“Rally is synthesizing information and engaging people to better manage their health, helping consumers save money by selecting the highest quality care providers, understanding their out-of-pocket costs up front, and in some markets even scheduling appointments for care. We will soon be releasing at scale a first-of-kind, fully integrated and fully portable individual health record that delivers personalized next-best health actions to people and their caregivers,” Wichmann said on the call.

While many more details are not yet known about the health record, Wichmann did say that by the end of 2019, the insurance giant has the goal of developing individual health records for the 50 million fully benefited members that it serves, as well as for their care providers.

He noted, “We would use the Rally chassis…to provide individuals in a way in which they can comprehend a tool, if you will, not only outlining their individual health record, but also giving them next-best action detail. That's what I mean by when I say it's deeply personalized. It's organized around them, not based upon generic criteria. It also assesses to what extent that they've been, and how they've been served by the health system broadly, and whether or not there's been any gaps in care that have been left behind.”

Giving a little bit more information about the vision UnitedHealth Group has in regard to the health record, Wichmann said, “You might imagine what that could ultimately lead to in terms of a continuing to develop a transaction flow between the physician and us and the consumer and us, as we us being the custodian to try to drive better health outcomes for people, but also ensure that the highest level of quality is adhered to.”

UnitedHealth Group already has its Optum business line, a health innovation company that provides health services in an array of different ways, including through its growing data analytics capabilities.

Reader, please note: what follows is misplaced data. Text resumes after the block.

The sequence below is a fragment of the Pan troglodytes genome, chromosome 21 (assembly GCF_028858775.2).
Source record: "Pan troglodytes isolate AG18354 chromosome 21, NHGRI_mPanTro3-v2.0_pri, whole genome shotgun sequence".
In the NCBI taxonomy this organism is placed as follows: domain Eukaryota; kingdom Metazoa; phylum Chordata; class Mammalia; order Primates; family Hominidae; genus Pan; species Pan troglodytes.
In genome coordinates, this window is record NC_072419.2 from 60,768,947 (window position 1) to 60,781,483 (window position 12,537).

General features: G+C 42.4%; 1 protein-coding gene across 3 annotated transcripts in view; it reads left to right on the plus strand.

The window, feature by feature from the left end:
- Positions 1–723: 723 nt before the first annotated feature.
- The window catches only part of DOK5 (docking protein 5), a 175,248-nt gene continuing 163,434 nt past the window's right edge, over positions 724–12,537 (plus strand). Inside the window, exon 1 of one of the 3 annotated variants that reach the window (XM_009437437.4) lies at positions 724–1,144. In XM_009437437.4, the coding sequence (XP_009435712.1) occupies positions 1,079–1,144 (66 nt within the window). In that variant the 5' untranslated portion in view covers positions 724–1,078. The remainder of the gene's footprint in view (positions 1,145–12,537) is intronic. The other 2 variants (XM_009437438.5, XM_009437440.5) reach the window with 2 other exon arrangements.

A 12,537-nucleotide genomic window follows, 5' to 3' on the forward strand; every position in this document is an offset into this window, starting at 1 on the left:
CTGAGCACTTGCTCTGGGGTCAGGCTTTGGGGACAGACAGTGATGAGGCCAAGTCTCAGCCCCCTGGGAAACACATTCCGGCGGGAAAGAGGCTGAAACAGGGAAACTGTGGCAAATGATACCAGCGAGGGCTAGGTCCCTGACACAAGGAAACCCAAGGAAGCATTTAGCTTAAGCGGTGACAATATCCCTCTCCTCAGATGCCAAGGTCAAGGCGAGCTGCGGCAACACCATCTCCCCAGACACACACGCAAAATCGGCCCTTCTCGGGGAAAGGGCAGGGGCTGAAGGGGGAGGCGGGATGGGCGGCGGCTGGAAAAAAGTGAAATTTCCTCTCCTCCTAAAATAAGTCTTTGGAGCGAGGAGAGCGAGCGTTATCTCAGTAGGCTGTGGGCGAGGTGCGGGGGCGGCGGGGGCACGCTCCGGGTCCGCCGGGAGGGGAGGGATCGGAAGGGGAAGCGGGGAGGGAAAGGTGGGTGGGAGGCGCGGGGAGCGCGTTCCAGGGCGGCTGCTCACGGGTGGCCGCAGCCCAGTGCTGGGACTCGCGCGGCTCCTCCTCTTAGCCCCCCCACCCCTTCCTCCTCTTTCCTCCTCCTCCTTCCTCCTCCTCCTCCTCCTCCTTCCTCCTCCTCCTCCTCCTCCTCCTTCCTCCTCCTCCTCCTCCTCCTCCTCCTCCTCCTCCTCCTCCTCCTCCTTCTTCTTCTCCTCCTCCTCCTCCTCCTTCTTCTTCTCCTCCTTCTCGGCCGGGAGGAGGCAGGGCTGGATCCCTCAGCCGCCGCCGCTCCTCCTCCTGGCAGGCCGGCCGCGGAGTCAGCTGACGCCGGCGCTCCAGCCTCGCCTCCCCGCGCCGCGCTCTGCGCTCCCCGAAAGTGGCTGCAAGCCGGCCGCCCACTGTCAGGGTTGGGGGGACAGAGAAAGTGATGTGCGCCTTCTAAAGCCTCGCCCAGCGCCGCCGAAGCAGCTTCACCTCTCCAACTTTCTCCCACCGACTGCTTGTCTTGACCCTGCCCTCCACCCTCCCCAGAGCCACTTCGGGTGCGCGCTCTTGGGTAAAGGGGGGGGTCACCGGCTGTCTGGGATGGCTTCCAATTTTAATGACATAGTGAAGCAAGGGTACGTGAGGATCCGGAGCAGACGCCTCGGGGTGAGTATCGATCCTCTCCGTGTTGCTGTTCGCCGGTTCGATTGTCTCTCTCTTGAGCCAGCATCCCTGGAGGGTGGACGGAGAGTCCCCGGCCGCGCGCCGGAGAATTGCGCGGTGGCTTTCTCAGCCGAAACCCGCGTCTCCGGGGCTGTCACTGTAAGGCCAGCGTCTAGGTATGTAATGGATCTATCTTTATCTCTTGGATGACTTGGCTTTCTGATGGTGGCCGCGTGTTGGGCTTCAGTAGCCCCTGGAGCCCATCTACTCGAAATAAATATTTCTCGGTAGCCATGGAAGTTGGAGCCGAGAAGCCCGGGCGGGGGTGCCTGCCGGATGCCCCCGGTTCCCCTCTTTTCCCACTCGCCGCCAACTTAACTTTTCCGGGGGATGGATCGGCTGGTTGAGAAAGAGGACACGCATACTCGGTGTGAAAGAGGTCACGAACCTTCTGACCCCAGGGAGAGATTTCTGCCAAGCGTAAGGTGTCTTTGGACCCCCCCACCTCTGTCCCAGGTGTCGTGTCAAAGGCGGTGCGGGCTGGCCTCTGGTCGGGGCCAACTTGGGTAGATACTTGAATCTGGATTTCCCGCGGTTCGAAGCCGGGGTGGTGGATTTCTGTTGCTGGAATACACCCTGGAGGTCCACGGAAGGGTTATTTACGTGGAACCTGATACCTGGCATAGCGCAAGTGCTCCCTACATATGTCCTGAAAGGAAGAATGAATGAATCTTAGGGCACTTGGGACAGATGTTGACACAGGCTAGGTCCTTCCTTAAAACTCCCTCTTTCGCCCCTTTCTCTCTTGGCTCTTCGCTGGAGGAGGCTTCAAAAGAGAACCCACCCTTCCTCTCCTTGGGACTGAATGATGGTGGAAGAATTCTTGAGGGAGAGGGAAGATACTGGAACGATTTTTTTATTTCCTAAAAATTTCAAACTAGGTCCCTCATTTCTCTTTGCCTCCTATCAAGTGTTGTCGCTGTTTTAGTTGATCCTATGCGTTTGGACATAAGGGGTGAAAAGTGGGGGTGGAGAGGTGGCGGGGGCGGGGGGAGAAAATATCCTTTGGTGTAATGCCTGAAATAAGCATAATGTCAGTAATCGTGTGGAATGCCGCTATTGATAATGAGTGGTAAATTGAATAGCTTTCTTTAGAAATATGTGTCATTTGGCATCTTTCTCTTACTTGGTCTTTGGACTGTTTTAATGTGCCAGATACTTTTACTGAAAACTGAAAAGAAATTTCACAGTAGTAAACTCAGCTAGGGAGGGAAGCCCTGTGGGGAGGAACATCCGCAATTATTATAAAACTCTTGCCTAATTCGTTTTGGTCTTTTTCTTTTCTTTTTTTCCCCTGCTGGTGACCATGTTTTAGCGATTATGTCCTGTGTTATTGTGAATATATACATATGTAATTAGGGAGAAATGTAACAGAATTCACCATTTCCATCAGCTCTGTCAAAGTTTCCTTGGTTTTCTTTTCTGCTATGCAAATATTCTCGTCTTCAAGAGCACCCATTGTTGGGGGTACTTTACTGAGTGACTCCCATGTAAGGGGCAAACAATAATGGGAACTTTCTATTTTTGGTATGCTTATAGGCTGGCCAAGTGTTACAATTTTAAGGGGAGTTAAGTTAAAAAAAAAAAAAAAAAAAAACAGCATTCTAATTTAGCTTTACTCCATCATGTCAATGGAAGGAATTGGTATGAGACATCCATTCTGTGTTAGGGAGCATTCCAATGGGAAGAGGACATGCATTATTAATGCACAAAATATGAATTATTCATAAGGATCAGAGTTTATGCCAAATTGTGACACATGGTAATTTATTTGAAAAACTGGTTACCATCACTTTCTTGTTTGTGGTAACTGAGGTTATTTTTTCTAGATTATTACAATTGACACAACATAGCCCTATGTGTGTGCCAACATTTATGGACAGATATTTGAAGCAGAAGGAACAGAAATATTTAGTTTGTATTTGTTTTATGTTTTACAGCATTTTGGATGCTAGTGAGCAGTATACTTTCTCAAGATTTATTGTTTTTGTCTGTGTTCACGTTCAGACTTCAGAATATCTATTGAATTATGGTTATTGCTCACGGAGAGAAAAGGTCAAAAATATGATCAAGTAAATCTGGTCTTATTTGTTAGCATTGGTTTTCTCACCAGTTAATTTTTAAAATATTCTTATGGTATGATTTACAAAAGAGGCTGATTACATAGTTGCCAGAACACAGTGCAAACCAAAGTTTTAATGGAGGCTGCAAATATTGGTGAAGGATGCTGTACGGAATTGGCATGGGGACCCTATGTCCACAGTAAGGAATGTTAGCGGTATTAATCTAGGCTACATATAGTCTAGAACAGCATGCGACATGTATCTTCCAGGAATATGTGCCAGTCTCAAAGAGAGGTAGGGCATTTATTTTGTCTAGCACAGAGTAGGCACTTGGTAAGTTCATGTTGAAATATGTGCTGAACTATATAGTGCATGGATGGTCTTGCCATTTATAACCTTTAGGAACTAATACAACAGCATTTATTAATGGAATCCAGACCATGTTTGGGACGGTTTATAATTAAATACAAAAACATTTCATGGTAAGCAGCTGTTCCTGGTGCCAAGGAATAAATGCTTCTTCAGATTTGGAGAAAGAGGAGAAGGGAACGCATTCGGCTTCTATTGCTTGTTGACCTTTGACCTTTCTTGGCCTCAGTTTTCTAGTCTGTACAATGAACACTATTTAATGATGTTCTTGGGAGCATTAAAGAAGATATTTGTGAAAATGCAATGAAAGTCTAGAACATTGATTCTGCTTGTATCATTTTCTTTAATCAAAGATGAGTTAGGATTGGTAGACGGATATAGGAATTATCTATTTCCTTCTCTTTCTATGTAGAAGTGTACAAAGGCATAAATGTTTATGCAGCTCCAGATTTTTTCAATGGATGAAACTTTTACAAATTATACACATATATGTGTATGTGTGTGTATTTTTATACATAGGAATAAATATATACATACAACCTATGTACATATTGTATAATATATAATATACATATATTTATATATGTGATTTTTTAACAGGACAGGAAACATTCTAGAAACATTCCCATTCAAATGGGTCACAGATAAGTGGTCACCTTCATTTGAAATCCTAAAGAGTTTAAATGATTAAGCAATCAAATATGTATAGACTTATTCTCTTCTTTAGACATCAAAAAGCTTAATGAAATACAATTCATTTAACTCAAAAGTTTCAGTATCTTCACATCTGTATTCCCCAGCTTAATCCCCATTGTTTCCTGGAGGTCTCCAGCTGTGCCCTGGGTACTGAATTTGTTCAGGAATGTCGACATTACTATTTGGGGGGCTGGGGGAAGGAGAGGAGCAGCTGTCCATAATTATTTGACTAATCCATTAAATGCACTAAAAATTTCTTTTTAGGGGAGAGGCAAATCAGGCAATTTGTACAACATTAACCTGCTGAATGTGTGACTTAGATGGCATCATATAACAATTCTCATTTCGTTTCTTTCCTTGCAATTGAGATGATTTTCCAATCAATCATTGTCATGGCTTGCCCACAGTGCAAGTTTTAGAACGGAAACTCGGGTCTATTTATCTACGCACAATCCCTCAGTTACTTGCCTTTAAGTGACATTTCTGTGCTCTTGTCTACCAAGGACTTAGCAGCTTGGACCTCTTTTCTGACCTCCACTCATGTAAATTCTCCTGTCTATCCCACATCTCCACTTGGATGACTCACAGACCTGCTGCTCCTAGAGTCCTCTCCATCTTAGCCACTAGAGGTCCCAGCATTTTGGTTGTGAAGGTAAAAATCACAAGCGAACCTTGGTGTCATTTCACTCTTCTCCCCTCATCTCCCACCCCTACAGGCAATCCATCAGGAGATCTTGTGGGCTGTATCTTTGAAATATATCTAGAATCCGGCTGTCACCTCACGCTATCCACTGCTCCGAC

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UC Davis Health’s Physician-Specific Approach to Addressing Burnout

October 16, 2018
by Rajiv Leventhal, Managing Editor
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To combat the physician burnout epidemic, one health system is taking matters into its own hands

Physician burnout has long been a significant healthcare challenge, but in recent years with the advent of various technologies into clinical workflows, along with an array of regulatory requirements, the problem seems to be getting worse.

Indeed, there is no shortage of research that backs up the notion that physicians are overburdened, with some surveys having found that 30 to 60 percent of clinicians report symptoms of burnout, which can threaten patient safety and physician health. What’s more, EHRs (electronic health records) are consistently cited as the top burnout factor, largely due to the time one must spend in them documenting and performing other administrative tasks. To this point, a commonly referenced study published in the Annals of Internal Medicine in 2016 found that for every hour physicians provide direct clinical face time to patients, nearly two additional hours are spent on EHR and desk work within the clinic day.

Although federal health officials have been outspoken about the need to combat these issues while improving physician satisfaction, some hospitals and have health systems have been taking matters into their own hands. In Sacramento, not long ago, clinical and IT leaders at the University of California, Davis (UC Davis) Health were eager to get funding to develop and roll-out a program to improve physician efficiency levels within the EHR.